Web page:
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Caltrain and City of San Mateo Celebrate Completion of 25th Avenue Grade Separation Project

Caltrain and City of San Mateo Celebrate Completion of 25th Avenue Grade Separation Project

 

After four years of construction, Caltrain and the City of San Mateo, along with local dignitaries and funding partners, celebrated the completion of the 25th Avenue Grade Separation Project with a ribbon-cutting event today.

Caltrain, in cooperation with the City of San Mateo, raised the tracks and slightly lowered the road at E. 25th Avenue, which has been one of the agency’s busiest grade crossings in San Mateo due to its proximity to the San Mateo County Event Center. The improvements at E. 25th Avenue eliminates the risk of pedestrians and vehicles accessing the tracks, and helps reduce local traffic congestion in the area. 

In addition to separating the tracks and road at E. 25th Avenue, the project also provided an opportunity to complete east-west street connections at 28th and 31st Avenues in conformance with the San Mateo Rail Corridor Transit Oriented Development Plan.

As part of the $205.9 million project improvements, Caltrain built a new elevated Hillsdale Station approximately four blocks north of its previous location, and is now accessible from 28th Avenue in San Mateo. The new station features a center-boarding platform and pedestrian underpass, eliminating the need for riders to wait at a crossing gate to get from one platform to the other. It also offers riders on-demand bicycle eLockers and traditional bike racks, two parking lots and six connecting SamTrans routes, making the station a truly multi-modal transit hub.

The project was funded by Measure A funds, contributions from the City of San Mateo, California Public Utilities Commission Section 190, and high-speed rail funds.

"The 25th Avenue grade separation is a step forward for the safety of Caltrain riders and the San Mateo community," said Congressmember Anna Eshoo. "In addition to enhanced safety, the improved connections provide a more accessible way to travel between the east and west sides of the City, with greater connection to the innovative businesses that drive our economy. This project is a great example of how investments in infrastructure improve our communities."

“Thank you to all of the elected officials, government agencies, and other transportation stakeholders who worked so hard to bring this project to fruition. I am proud that this newest grade separation – a safe and efficient east-west connection – lies right in the heart of my Senate district, said State Sen. Josh Becker. “I look forward to supporting and promoting more projects like this throughout San Mateo County, and doing what I can to secure more funds so we can have the highly efficient multi-modal transportation corridor the Peninsula deserves.”

“The completion of the 25th Avenue Grade Separation Project brings a new level of safety, improved traffic flow, and increased accessibility by connecting neighborhoods in the City of San Mateo,” said Assembly Speaker pro Tem Kevin Mullin. “This project would not have been possible without cooperation between multiple jurisdictions at the local, regional and state level. Once again, San Mateo County has shown how to get things done by working and collaborating together.”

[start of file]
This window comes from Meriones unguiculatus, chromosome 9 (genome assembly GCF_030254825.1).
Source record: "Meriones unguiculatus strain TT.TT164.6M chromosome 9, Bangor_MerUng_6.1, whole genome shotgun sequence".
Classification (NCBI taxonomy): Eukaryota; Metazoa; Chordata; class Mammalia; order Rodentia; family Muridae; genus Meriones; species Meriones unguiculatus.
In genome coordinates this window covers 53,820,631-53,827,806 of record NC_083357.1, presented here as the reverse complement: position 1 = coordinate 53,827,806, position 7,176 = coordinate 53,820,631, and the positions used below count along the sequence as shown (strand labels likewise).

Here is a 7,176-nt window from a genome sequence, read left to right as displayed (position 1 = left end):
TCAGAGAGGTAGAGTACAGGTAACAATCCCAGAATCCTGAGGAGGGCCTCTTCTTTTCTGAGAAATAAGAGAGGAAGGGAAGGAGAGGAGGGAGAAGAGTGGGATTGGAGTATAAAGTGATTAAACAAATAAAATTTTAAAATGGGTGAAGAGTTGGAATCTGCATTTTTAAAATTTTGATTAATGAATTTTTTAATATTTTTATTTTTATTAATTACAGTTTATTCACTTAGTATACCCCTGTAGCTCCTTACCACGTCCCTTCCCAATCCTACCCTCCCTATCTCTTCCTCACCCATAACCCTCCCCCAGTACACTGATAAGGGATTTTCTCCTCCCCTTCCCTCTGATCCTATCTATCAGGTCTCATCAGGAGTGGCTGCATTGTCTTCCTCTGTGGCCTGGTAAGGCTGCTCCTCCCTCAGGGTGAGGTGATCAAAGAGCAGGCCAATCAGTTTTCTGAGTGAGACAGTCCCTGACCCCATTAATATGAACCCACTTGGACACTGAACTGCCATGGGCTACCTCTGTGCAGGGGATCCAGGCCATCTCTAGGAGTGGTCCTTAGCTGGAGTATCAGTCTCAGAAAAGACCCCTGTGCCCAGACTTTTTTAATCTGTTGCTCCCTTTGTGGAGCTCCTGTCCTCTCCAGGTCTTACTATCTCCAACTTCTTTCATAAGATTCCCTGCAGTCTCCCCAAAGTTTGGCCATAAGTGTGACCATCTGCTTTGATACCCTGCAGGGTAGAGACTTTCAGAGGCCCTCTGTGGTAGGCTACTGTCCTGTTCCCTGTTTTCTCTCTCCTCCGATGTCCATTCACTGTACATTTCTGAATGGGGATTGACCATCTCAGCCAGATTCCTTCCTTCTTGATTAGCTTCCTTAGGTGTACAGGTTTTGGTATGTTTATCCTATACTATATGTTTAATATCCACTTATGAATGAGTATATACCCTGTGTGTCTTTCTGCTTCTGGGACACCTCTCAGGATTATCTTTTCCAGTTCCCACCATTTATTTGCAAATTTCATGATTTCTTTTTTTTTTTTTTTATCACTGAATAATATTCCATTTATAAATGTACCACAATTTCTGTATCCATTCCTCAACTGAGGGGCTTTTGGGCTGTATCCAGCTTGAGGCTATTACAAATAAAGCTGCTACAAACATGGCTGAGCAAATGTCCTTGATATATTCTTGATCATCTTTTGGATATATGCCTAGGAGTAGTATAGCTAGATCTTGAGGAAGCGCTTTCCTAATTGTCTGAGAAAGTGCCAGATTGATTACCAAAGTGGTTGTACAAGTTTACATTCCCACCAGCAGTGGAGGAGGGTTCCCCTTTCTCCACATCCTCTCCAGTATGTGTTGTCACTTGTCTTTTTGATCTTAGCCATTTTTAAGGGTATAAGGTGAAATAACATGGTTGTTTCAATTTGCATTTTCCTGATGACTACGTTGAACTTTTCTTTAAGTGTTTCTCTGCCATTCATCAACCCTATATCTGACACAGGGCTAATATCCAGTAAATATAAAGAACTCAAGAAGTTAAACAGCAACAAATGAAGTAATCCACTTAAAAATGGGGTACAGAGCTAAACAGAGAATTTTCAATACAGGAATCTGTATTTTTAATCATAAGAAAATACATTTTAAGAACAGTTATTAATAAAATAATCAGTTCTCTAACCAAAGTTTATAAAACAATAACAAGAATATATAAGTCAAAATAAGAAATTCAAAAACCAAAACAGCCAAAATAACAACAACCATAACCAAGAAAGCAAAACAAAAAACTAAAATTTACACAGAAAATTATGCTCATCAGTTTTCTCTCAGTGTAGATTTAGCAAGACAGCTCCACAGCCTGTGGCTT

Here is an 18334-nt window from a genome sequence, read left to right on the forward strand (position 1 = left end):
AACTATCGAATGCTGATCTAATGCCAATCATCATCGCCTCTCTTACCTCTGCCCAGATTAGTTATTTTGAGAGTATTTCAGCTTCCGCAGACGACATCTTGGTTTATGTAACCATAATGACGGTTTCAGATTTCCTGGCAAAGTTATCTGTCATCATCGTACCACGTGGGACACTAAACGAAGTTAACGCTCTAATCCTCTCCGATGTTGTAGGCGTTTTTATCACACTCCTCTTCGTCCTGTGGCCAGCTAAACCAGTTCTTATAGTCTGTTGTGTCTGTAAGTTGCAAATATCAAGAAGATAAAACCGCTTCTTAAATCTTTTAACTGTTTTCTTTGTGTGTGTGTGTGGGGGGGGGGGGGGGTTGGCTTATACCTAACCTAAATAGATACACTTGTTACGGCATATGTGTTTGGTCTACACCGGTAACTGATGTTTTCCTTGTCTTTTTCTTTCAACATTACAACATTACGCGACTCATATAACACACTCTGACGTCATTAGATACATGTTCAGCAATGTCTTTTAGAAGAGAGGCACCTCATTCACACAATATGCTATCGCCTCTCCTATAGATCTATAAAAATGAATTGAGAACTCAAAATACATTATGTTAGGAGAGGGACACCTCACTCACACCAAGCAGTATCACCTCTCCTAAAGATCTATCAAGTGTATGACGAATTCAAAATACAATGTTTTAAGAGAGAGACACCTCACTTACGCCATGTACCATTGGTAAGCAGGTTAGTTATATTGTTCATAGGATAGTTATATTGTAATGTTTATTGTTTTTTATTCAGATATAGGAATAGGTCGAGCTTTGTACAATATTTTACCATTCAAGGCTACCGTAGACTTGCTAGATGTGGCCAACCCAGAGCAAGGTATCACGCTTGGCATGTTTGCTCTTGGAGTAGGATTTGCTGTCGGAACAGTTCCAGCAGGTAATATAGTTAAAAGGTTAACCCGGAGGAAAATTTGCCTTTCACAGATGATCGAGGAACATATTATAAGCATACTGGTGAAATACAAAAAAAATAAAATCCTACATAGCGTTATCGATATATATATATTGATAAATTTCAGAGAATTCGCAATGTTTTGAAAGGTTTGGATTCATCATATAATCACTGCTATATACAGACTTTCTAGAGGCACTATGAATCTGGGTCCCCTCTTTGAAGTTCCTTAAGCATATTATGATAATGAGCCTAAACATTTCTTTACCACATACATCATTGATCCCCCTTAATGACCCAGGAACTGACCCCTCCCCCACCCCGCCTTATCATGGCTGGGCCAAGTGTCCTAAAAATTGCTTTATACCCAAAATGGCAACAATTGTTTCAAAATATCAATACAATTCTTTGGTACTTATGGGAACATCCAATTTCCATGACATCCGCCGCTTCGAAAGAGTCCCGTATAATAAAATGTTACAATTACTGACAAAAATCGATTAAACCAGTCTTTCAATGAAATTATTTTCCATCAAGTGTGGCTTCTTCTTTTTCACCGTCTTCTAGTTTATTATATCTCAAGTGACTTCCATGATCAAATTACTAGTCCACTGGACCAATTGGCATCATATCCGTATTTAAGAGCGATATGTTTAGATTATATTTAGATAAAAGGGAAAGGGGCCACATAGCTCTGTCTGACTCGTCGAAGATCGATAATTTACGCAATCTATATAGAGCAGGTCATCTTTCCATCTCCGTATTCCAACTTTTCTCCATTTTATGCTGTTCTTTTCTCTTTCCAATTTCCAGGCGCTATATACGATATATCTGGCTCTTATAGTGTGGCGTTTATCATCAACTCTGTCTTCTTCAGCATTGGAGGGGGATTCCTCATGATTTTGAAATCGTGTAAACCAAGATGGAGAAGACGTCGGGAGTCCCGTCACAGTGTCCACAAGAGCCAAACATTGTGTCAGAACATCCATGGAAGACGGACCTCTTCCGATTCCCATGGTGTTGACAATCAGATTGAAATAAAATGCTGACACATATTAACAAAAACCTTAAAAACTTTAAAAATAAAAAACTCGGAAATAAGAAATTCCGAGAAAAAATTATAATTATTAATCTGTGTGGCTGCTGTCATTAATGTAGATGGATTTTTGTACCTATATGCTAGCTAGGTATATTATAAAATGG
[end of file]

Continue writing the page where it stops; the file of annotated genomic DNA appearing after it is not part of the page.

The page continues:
“We are very excited that our community will now get to enjoy the many benefits of this long-awaited project,” said Mayor Eric Rodriguez, City of San Mateo. “It is thanks to our project partners, funders, the business community, and our residents, that we could deliver on the promise of making it easier for everyone to enjoy San Mateo and all that we have to offer.”

“The safety of Caltrain passengers, pedestrians, cyclists, and motorists has been our top priority from the beginning of this project,” said Caltrain Board Chair Dev Davis. “This grade separation will ensure the safety of our residents and will reduce traffic and noise in the surrounding area. I’m grateful this grade separation is completed and look forward to completing more by collaborating with residents on how we can provide them the best Caltrain experiences.”   

“This project separates the roadway from the railroad tracks in three different places, making our streets safer, while forging better connections between neighborhoods and communities,” said TA Board Chair Emily Beach. “I thank the voters of San Mateo County for supporting Measure A, which made this project possible.”

"The 25th Avenue grade separation project is a good example of how partnership can lead to regional improvements now, while also paving the way for future high-speed rail service," said California High-Speed Rail Authority CEO Brian Kelly. "This was once one of the state's more dangerous grade crossings; now, thanks to work completed, the region will see less traffic congestion, improved safety and upgraded facilities. We are proud to partner with the City of San Mateo, San Mateo County, Caltrain and others on these improvements, and will continue to work closely together to bring California High-Speed Rail to the Bay Area."

  

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About Caltrain: Owned and operated by the Peninsula Corridor Joint Powers Board, Caltrain provides commuter rail service from San Francisco to San Jose, with commute service to Gilroy. While the Joint Powers Board assumed operating responsibilities for the service in 1992, the railroad celebrated 150 years of continuous passenger service in 2014. Planning for the next 150 years of Peninsula rail service, Caltrain is on pace to electrify the corridor, reduce diesel emissions by 97 percent by 2040 and add more service to more stations.

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Media Contact: Dan Lieberman, 650.622.2492